Ref the ‘planting’ of aircraft, seems all those occasions coincide w flights I’ve had to DCA... :wink:


Yep, the shorter the runway, particularly with a close-in turn off the river, the more likelihood of a 'firm' touch.
Greenbriar, WV short and with the cliffs, and Santa Maria, CA were particularly hard on 727s....and spines.

I personally flared the A-7 just like a real airplane when conditions allowed, but it would accommodate a 'plant' if necessary. To each his own. :D

From my experience, avoiding landing stress put on the mechanical inertials and ranging radars in standby seemed to result in tail numbers with consistently better bombing scores, there were differences, but that may fall into the category of urban myth, or outlaw myth.
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madrat

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Unread post22 Oct 2019, 20:43

quicksilver wrote:You cannot fly A model F-35s to carrier touch and gos. The jet is not designed to absorb those kinds of structural loads.

XanderCrews wrote:
madrat wrote:
They can simulate deck landing at a base with the A giving you plenty of similarity on characteristics of flight on approach.


really? how?

Luckily land based runways do not pitch and buck.
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quicksilver

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Unread post22 Oct 2019, 21:00

madrat wrote:
quicksilver wrote:You cannot fly A model F-35s to carrier touch and gos. The jet is not designed to absorb those kinds of structural loads.

XanderCrews wrote:
madrat wrote:
They can simulate deck landing at a base with the A giving you plenty of similarity on characteristics of flight on approach.


really? how?

Luckily land based runways do not pitch and buck.


It’s not about the ‘pitching and bucking’ of the landing surface. That’s why the C model is 5000# heavier than the A. Wanna land on ships (or practice for same ashore)? Ya gotta beef it (the design of the jet) up and ya gotta slow it down.

Don’t believe us? Do a little research. Start with ‘F-35 Carrier Suitability’ and maybe ‘F-35C Structural Survey‘. There’s also some video around on F-35C drop tests — notably, a test that the A and B models did not undergo. Here ya go — https://m.youtube.com/watch?v=iNnSrg7Npzg
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quicksilver

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Unread post22 Oct 2019, 21:28

spazsinbad wrote:At NAS Nowra when the Kiwis invaded with No.2 Squadron RNZAF A-4K Kahus for initial pilot training and Fleet Defence work, the aircraft were powered up again just before touchdown instead of a touch and go to save wear & tear on tyres.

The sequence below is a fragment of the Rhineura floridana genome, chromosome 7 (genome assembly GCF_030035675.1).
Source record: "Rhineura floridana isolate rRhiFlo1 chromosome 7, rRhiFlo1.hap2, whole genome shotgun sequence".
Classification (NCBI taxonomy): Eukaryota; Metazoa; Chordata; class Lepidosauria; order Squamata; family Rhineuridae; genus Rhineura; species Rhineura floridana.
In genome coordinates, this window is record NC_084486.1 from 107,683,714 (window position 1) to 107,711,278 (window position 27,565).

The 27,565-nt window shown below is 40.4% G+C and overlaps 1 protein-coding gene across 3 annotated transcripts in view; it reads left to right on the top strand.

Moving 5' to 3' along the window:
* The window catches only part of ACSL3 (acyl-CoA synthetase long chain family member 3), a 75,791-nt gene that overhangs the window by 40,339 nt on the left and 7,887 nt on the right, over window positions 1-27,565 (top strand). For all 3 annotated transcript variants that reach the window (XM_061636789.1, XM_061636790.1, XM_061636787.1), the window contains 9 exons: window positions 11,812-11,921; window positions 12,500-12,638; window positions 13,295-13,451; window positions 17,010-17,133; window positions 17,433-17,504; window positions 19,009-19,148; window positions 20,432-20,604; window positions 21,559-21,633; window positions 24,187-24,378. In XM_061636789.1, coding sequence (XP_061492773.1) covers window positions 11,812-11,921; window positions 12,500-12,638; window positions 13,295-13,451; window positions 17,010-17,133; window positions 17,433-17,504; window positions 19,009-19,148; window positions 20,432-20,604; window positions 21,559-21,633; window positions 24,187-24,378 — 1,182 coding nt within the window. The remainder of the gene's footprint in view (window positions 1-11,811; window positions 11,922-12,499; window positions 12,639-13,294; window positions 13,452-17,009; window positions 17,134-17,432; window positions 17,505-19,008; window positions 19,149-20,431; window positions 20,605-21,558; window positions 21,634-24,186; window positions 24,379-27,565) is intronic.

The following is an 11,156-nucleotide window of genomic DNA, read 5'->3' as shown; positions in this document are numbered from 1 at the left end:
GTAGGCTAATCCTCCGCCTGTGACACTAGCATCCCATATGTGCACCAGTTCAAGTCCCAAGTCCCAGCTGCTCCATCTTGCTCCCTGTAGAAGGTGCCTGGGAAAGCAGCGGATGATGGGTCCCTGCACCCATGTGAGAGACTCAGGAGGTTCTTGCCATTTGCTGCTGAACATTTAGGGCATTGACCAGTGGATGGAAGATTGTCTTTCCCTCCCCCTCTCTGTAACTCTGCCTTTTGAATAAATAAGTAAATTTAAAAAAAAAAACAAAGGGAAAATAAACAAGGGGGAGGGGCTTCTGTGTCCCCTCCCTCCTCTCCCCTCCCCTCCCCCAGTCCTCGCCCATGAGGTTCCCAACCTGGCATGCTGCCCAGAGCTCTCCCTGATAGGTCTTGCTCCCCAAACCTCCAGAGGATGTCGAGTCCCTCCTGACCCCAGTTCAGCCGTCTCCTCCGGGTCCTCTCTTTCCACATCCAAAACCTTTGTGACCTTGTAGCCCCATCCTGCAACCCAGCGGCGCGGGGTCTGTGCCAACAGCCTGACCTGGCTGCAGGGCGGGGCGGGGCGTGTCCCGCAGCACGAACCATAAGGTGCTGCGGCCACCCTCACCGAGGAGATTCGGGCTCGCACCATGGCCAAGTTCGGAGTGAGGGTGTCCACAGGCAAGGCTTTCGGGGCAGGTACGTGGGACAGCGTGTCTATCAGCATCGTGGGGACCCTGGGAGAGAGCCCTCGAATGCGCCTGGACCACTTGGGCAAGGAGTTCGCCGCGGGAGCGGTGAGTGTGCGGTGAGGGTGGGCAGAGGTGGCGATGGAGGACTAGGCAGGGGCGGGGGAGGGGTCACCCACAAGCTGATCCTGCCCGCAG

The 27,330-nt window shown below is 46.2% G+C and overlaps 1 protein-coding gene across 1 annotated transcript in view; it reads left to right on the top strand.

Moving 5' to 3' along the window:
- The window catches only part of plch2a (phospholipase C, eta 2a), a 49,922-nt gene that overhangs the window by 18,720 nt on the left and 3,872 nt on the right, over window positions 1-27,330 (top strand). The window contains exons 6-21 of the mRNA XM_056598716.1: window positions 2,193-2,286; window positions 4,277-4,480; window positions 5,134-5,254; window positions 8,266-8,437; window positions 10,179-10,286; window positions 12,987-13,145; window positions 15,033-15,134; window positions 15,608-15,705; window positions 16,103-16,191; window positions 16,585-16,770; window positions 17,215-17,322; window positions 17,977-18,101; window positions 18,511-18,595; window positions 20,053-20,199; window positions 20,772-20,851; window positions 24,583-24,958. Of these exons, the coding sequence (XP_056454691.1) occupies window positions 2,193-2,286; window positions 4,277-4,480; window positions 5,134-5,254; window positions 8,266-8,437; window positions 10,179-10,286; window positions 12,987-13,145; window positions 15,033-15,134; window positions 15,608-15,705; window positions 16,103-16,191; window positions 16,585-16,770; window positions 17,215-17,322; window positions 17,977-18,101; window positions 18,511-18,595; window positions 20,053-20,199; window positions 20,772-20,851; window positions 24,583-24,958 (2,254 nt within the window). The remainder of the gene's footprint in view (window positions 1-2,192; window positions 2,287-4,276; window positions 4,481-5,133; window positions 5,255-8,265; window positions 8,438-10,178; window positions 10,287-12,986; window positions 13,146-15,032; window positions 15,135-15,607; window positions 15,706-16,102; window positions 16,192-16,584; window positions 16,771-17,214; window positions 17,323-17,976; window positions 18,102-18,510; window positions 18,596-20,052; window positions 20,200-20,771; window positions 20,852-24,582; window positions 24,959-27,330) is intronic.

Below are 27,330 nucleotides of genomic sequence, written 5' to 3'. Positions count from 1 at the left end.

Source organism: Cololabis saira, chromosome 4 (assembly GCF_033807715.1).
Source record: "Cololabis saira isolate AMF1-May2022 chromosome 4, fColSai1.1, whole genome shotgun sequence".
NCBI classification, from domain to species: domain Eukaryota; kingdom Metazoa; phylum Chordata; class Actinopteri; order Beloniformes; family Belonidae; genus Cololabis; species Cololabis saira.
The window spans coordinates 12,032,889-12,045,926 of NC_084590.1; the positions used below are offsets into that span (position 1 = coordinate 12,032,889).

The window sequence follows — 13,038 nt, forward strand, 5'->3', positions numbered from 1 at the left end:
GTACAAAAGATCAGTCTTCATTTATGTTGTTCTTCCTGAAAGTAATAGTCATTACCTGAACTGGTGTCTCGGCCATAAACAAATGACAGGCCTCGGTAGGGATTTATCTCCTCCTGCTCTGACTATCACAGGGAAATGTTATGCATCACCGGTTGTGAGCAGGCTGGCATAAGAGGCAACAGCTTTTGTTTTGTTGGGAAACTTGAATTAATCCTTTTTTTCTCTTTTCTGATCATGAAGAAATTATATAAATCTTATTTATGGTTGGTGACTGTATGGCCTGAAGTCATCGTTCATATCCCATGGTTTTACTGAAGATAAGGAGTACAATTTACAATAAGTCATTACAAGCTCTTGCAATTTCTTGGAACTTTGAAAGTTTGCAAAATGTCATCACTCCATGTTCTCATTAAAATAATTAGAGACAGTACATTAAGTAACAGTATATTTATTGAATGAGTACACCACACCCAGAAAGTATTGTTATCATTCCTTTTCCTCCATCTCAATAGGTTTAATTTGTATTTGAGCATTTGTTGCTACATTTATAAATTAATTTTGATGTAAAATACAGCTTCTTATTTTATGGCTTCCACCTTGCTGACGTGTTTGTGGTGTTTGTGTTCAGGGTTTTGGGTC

Personally I don't like the idea of an F-35A simulating an F-35C because I think it would give the incorrect muscle memory.

The Kiwis used to flare slightly before touch down also to save wear and tear but not always I'm told. The Skyhawk was designed for NO FLARE landings & it was only for EMERGENCIES when high landing speeds were required that it was flared.

However the A-4K Kahu retained the AoA indexer and of course it now had a wide HUD with such symbology to squizz at. Not being familiar with the new setup caused a TA-4K Kahu to land short at OHAKEA to then drop tank arrest on foam.


I would only add (as you, spaz know from years of experience) that the business of ‘flying the ball all the way to touchdown’ is foundational to carrier recoveries. Flying an F-35A to an IC.AR waveoff would be a complete non-starter for training.
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spazsinbad

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Unread post22 Oct 2019, 22:45

Agree 'QS' - I could have laboured my point so I'll do it now with the USAF A-7D Flight Manual c.1972 Landing Advice pages.
A-7D USAF Series Aircraft
20 Sep 1972 change USAF

Landing
“Set up a power-on rate of descent with the angle-of-attack indexer donut illuminated and aim for a touchdown point 500 to 700 feet beyond the runway threshold. Cross-check angle of attack and airspeed. If final approach drops below computed and the sink rate becomes excessive, correct first by adding power and then adjusting attitude. Hold the donut to touchdown.